On March 19, the latest report stated that the impact of the epidemic on Apple’s business has declined from China’s supply chain challenges and demand. Moody’s believes that Apple’s product demand in the Chinese mainland market bottomed out in February, but the demand recovery is expected to be weak. , The specifics will depend on the economic recovery process in Mainland China. Turning to the larger markets of the United States and Western Europe, demand has experienced a severe contraction in the short term. In the service area, sales decline will affect AppleCare revenue, and ApplePay transaction volume growth may slow down.

Moody’s estimates that the Chinese mainland market accounted for more than 10% of Apple’s revenue before the epidemic. In contrast, the United States and Europe accounted for 39% and 23% of the company’s fiscal year 2019 revenue, respectively.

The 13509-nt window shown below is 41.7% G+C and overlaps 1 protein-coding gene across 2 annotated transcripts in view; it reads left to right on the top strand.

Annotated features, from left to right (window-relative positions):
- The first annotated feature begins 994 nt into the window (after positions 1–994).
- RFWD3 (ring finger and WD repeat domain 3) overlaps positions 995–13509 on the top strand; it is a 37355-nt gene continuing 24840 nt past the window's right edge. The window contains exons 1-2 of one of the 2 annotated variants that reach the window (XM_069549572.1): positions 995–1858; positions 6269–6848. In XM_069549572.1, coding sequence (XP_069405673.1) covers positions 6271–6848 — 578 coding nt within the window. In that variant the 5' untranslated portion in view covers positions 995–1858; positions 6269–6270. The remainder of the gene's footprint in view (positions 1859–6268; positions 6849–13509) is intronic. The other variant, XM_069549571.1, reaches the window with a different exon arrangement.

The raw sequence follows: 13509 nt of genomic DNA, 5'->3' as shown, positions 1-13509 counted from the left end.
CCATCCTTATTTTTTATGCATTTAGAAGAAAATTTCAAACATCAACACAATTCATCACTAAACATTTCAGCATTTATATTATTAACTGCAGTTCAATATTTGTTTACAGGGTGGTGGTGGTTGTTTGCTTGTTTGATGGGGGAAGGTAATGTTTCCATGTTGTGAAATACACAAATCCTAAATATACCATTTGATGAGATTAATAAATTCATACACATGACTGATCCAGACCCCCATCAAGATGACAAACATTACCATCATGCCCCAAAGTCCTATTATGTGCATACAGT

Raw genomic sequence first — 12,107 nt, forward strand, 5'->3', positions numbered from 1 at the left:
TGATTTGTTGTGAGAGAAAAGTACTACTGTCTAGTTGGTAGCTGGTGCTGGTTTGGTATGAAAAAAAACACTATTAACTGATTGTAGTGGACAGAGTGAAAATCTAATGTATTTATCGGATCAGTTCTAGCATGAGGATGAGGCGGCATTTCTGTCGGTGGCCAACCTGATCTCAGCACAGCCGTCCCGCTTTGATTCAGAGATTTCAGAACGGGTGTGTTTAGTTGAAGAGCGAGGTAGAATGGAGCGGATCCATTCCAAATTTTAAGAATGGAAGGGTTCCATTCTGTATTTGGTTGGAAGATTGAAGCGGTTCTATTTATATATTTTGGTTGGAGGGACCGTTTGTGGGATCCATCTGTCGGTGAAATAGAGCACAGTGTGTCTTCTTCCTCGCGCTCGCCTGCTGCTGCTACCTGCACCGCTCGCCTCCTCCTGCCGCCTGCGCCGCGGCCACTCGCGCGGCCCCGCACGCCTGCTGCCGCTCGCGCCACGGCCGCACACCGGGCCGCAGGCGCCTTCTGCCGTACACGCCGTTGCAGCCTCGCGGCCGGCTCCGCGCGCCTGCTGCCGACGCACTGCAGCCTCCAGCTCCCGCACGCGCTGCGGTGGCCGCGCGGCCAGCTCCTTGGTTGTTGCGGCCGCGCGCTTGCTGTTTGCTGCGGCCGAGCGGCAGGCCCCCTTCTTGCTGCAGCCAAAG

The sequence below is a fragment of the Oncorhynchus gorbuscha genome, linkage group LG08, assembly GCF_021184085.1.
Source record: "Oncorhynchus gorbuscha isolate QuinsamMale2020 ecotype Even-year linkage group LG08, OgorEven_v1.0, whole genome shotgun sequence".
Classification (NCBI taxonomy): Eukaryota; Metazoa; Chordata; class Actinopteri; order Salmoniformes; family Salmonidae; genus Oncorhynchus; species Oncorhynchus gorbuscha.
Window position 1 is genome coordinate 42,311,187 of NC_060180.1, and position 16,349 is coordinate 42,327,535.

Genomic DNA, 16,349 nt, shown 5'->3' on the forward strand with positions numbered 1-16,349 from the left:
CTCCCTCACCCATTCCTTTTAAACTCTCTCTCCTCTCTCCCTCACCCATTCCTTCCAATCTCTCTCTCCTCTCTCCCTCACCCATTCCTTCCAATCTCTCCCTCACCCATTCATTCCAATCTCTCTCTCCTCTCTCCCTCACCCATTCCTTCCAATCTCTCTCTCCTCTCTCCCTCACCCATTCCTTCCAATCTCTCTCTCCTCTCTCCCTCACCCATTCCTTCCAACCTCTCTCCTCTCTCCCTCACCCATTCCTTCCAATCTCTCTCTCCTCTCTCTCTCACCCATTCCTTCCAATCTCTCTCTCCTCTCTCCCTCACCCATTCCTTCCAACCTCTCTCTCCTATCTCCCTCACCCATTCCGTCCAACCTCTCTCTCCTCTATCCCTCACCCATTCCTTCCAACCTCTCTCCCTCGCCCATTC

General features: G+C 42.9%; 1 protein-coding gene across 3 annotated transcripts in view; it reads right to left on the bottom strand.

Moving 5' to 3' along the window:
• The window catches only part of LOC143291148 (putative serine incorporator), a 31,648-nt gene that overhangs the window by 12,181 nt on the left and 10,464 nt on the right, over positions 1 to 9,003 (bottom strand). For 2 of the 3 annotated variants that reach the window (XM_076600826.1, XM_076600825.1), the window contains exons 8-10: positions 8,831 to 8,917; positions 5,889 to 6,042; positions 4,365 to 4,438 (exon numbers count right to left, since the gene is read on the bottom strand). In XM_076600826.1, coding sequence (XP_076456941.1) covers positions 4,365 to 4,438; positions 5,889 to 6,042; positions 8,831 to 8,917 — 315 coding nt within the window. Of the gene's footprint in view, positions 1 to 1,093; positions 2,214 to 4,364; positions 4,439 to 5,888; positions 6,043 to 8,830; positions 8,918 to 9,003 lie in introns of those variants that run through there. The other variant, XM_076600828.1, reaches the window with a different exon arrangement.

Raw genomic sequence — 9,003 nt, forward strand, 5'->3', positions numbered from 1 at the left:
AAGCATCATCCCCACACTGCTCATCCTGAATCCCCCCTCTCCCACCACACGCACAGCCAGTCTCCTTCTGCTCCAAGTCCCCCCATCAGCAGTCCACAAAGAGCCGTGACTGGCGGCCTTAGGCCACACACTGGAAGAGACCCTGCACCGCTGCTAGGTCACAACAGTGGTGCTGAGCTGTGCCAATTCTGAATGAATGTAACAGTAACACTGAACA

In Moody’s basic scenario, Apple is expected to increase revenue by about 5% in the 2020 fiscal year. Moody’s believes that the weak demand will continue from the current quarter to at least the next quarter (that is, the third fiscal quarter of 2020), and there is still great uncertainty about the severity and duration of the economic impact of the epidemic.

Moody’s believes that Apple’s credit profile is in line with its Aa1 rating, and that the company has excellent liquidity. Unrestricted cash and investments in the first quarter of fiscal year 2020 are approximately US$187 billion, and free cash flow is expected to be approximately 430 billion in fiscal year 2020. One hundred million U.S. dollars.

Since late February, the U.S. stock market has been volatile. The S&P 500 has retreated nearly 29% from its recent record high and fell into a bear market area. As an important heavyweight stock, Apple performed slightly better than the broader market, with a retracement of nearly 23% from its record high of 327.22 on February 12. At the close of the market on March 18, local time, Apple’s stock price fell 2.45% to $246.67, with a market value of $1.08 trillion.